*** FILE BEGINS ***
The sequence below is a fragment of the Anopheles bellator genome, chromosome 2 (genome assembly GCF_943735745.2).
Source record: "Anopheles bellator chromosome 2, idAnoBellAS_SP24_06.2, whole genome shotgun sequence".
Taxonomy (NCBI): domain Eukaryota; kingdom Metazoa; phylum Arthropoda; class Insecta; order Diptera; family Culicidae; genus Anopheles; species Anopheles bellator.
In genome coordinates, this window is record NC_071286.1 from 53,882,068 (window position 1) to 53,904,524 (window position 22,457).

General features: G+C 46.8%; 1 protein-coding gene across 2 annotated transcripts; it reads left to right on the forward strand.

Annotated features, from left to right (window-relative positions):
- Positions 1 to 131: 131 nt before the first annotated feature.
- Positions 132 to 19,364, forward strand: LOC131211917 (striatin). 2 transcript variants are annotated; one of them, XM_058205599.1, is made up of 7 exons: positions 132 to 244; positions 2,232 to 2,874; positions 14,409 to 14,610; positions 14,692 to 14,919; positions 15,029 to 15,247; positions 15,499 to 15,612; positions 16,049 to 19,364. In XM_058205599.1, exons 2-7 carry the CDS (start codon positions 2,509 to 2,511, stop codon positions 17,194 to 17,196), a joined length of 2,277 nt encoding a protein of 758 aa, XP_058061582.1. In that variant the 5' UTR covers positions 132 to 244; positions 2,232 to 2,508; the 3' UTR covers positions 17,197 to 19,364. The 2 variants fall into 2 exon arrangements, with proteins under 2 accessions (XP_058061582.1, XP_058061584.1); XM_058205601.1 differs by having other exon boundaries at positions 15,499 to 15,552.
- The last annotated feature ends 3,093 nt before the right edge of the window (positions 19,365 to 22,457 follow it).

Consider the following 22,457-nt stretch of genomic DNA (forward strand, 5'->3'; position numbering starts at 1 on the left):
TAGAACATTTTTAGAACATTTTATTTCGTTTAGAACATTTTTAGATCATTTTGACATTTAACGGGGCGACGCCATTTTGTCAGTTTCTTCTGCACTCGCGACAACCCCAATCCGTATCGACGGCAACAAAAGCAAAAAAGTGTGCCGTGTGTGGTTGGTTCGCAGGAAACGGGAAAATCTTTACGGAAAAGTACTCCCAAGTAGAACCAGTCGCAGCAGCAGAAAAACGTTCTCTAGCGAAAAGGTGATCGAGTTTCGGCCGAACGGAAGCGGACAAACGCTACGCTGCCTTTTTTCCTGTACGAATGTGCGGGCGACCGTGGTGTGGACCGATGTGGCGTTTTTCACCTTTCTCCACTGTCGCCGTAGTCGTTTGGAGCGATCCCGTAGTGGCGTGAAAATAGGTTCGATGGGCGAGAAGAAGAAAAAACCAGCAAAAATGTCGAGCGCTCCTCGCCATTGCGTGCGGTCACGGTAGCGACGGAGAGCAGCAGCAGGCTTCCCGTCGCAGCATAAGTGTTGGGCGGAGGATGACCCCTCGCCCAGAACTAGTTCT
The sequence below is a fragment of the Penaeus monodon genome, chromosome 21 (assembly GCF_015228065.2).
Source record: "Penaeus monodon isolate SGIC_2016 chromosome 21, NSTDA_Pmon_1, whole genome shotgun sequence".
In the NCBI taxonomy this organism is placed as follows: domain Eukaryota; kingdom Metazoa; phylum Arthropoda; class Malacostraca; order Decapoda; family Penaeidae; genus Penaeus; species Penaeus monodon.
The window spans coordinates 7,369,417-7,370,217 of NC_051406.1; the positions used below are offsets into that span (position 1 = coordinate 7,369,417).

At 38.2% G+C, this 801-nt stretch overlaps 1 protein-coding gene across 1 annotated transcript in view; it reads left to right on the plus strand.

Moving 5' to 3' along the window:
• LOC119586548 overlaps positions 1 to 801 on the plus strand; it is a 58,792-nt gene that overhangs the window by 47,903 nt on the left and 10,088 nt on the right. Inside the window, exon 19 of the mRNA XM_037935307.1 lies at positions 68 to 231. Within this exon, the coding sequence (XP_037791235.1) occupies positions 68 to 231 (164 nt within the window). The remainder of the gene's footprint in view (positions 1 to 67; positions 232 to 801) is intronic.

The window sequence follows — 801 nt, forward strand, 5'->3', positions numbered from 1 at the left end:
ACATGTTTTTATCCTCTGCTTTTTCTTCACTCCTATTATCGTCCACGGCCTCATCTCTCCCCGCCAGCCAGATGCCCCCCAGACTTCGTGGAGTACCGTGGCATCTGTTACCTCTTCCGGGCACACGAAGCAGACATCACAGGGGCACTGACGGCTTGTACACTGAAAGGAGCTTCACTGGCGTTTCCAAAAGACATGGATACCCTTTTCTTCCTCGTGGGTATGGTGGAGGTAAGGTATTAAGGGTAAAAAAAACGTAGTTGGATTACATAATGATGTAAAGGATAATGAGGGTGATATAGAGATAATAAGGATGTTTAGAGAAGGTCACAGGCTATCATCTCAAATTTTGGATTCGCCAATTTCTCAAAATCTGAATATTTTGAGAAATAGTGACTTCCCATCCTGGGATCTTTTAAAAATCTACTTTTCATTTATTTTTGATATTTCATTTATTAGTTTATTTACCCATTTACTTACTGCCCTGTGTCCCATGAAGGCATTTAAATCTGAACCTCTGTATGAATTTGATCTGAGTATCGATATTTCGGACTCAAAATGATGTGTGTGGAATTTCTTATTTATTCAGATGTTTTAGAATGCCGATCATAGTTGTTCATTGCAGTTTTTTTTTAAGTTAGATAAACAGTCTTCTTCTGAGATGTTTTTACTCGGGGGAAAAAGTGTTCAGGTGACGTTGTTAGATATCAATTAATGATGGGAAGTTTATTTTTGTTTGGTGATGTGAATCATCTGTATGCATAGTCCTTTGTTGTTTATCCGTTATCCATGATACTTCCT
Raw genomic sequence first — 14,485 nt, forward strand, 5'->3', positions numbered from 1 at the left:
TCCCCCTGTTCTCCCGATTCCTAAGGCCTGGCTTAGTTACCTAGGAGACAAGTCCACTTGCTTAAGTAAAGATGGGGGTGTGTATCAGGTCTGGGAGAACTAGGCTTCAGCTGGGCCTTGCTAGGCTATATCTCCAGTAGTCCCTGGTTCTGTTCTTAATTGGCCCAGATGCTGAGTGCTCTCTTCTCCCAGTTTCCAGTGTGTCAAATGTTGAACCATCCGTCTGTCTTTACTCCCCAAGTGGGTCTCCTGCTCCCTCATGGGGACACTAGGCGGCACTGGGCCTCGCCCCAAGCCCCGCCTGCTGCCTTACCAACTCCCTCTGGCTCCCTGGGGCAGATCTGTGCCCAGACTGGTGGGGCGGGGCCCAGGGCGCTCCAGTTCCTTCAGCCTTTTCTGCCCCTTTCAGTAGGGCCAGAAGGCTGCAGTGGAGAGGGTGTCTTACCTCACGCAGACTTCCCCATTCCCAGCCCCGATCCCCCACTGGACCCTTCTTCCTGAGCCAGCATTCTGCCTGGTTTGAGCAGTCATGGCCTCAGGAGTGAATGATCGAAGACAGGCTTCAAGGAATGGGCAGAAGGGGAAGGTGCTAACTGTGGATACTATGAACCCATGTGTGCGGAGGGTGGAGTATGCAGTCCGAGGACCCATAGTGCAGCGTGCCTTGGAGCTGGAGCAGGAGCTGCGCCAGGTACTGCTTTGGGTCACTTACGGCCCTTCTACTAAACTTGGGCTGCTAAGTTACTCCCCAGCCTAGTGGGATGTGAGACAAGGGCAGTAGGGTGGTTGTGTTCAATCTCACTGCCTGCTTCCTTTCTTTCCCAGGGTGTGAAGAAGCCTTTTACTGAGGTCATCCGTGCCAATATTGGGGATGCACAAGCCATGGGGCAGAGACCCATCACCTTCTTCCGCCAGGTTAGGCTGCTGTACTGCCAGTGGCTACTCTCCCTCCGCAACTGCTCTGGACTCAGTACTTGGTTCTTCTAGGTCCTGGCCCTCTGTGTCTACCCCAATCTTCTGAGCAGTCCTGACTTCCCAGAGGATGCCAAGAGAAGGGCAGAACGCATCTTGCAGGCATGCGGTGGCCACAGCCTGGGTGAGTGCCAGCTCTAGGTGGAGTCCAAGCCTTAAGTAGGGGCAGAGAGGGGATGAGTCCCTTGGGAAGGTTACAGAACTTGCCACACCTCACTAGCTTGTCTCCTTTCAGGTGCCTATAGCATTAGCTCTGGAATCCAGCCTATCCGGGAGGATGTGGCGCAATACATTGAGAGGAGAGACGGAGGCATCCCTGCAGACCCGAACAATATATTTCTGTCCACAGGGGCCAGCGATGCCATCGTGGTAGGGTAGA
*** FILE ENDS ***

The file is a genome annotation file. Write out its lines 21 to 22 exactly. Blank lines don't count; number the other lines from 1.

Raw genomic sequence first — 14,485 nt, forward strand, 5'->3', positions numbered from 1 at the left:
TCCCCCTGTTCTCCCGATTCCTAAGGCCTGGCTTAGTTACCTAGGAGACAAGTCCACTTGCTTAAGTAAAGATGGGGGTGTGTATCAGGTCTGGGAGAACTAGGCTTCAGCTGGGCCTTGCTAGGCTATATCTCCAGTAGTCCCTGGTTCTGTTCTTAATTGGCCCAGATGCTGAGTGCTCTCTTCTCCCAGTTTCCAGTGTGTCAAATGTTGAACCATCCGTCTGTCTTTACTCCCCAAGTGGGTCTCCTGCTCCCTCATGGGGACACTAGGCGGCACTGGGCCTCGCCCCAAGCCCCGCCTGCTGCCTTACCAACTCCCTCTGGCTCCCTGGGGCAGATCTGTGCCCAGACTGGTGGGGCGGGGCCCAGGGCGCTCCAGTTCCTTCAGCCTTTTCTGCCCCTTTCAGTAGGGCCAGAAGGCTGCAGTGGAGAGGGTGTCTTACCTCACGCAGACTTCCCCATTCCCAGCCCCGATCCCCCACTGGACCCTTCTTCCTGAGCCAGCATTCTGCCTGGTTTGAGCAGTCATGGCCTCAGGAGTGAATGATCGAAGACAGGCTTCAAGGAATGGGCAGAAGGGGAAGGTGCTAACTGTGGATACTATGAACCCATGTGTGCGGAGGGTGGAGTATGCAGTCCGAGGACCCATAGTGCAGCGTGCCTTGGAGCTGGAGCAGGAGCTGCGCCAGGTACTGCTTTGGGTCACTTACGGCCCTTCTACTAAACTTGGGCTGCTAAGTTACTCCCCAGCCTAGTGGGATGTGAGACAAGGGCAGTAGGGTGGTTGTGTTCAATCTCACTGCCTGCTTCCTTTCTTTCCCAGGGTGTGAAGAAGCCTTTTACTGAGGTCATCCGTGCCAATATTGGGGATGCACAAGCCATGGGGCAGAGACCCATCACCTTCTTCCGCCAGGTTAGGCTGCTGTACTGCCAGTGGCTACTCTCCCTCCGCAACTGCTCTGGACTCAGTACTTGGTTCTTCTAGGTCCTGGCCCTCTGTGTCTACCCCAATCTTCTGAGCAGTCCTGACTTCCCAGAGGATGCCAAGAGAAGGGCAGAACGCATCTTGCAGGCATGCGGTGGCCACAGCCTGGGTGAGTGCCAGCTCTAGGTGGAGTCCAAGCCTTAAGTAGGGGCAGAGAGGGGATGAGTCCCTTGGGAAGGTTACAGAACTTGCCACACCTCACTAGCTTGTCTCCTTTCAGGTGCCTATAGCATTAGCTCTGGAATCCAGCCTATCCGGGAGGATGTGGCGCAATACATTGAGAGGAGAGACGGAGGCATCCCTGCAGACCCGAACAATATATTTCTGTCCACAGGGGCCAGCGATGCCATCGTGGTAGGGTAGA